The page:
Many Solutions for Better Coordination of French-Language Proceedings
As you will remember, I made a commitment a few months ago to review the main conclusions presented by the French Language Services Bench and Bar Advisory Committee in its report entitled Access to Justice in French, because of the report’s importance to facilitating Francophone litigants’ access to justice in their language in Ontario.
In this blog post, I am continuing the series with an examination of the report’s penultimate finding: “There is a need for greater coordination within MAG [the Ministry of the Attorney General], and between the judiciary and MAG, regarding the delivery of French or bilingual proceedings on a regional and provincial basis.”
In my opinion, the Advisory Committee hit the nail on the head in its description of the weaknesses that contribute to the lack of coordination of French or bilingual proceedings. Why? Because it reflects the source of many complaints received by the Commissioner’s Office.
For example, the Advisory Committee notes the lack of formal accountability for French-language services. While the mechanisms are indeed in place to allow Francophone litigants to obtain services and be heard in their language in Ontario, no member of the Court Services Division is exclusively responsible for French-language services, and no single person or entity in the judiciary is responsible for the holding of French or bilingual court proceedings, from the request for such a proceeding to its conclusion. The Chief Justices and the Managers of Court Operations are certainly responsible for the integration of French-language services in their respective jurisdictions, but for them, that is but one of many responsibilities.
Many difficulties regarding access to justice in French could be avoided if (1) just one person managed all French-language services within the court administration and (2) regional or local judges and justices of the peace were tasked with ensuring better coordination of French or bilingual proceedings. In particular, such a structure would foster teamwork and cooperation between those responsible for the administration and exercise of justice in French.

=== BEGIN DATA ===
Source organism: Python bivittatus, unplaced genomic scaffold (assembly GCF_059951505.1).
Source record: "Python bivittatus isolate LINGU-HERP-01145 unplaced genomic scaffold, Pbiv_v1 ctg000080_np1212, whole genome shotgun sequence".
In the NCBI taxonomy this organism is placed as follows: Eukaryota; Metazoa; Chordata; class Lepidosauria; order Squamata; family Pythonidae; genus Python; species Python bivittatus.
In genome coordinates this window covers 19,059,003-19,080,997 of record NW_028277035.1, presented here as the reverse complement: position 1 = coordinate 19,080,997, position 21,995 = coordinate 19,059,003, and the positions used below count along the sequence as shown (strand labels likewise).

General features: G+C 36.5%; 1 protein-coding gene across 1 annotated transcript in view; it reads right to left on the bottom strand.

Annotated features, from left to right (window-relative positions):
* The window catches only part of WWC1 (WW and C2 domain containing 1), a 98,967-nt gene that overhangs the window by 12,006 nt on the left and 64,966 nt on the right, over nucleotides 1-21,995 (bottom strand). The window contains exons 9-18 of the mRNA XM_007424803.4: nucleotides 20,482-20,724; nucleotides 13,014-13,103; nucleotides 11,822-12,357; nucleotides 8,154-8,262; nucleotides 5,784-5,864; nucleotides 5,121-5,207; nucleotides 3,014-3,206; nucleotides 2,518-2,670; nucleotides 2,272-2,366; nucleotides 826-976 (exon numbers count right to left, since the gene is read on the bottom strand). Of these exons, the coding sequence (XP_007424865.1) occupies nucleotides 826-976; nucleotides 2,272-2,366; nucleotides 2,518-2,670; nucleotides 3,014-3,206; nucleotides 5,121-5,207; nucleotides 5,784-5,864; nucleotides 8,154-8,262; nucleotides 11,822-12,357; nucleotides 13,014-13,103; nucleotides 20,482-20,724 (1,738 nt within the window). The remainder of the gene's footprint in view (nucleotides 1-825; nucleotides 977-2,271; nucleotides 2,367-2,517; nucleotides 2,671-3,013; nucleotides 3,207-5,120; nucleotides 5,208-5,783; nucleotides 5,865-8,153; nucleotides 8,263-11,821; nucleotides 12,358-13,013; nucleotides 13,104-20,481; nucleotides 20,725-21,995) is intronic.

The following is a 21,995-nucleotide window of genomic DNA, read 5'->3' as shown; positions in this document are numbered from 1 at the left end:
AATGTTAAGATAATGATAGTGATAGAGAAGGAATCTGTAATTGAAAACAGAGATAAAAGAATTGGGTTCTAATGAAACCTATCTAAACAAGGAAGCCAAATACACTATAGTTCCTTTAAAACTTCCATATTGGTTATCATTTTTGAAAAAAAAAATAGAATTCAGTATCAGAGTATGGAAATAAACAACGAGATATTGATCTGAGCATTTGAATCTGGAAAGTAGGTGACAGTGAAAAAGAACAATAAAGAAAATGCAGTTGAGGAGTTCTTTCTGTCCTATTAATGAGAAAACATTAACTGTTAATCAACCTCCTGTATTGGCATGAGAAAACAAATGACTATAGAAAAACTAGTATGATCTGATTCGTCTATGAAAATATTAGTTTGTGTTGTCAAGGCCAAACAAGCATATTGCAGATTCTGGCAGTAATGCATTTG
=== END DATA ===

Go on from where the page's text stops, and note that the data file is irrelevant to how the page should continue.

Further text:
The following are some of the other solutions offered by the Advisory Committee:
– Establish protocols to ensure that requests for French or bilingual proceedings are properly tracked and staffed, from the submission of the request to the conclusion of the proceeding.
– Educate the public and public servants regarding language rights.
– Facilitate access to easy-to-understand legal information, especially about French-language services.
– Install signage with clear, correct French in all courthouses to direct Francophone litigants to the courthouse’s resources and services and to actively inform them of their rights to services and proceedings in French.
The above solutions are accompanied by ambitious recommendations, such as making an effort to improve French-language services in provincial offences courts – a problem that is well known to the Commissioner’s Office (see the general explanation of the issue in section 2.2.3 of my 2010-2011 Annual Report) – and establishing clear, measurable targets for improving the availability and delivery of French-language services.
Implementing the solutions and recommendations presented by the Committee is a formidable challenge, but like the Committee, I feel that doing so will ultimately improve the awareness and observance of Francophone Ontarians’ right to justice in their language.
My recapitulation of the seminal report on Access to Justice in French is coming to an end. I will review the last finding in a forthcoming blog post. See you then!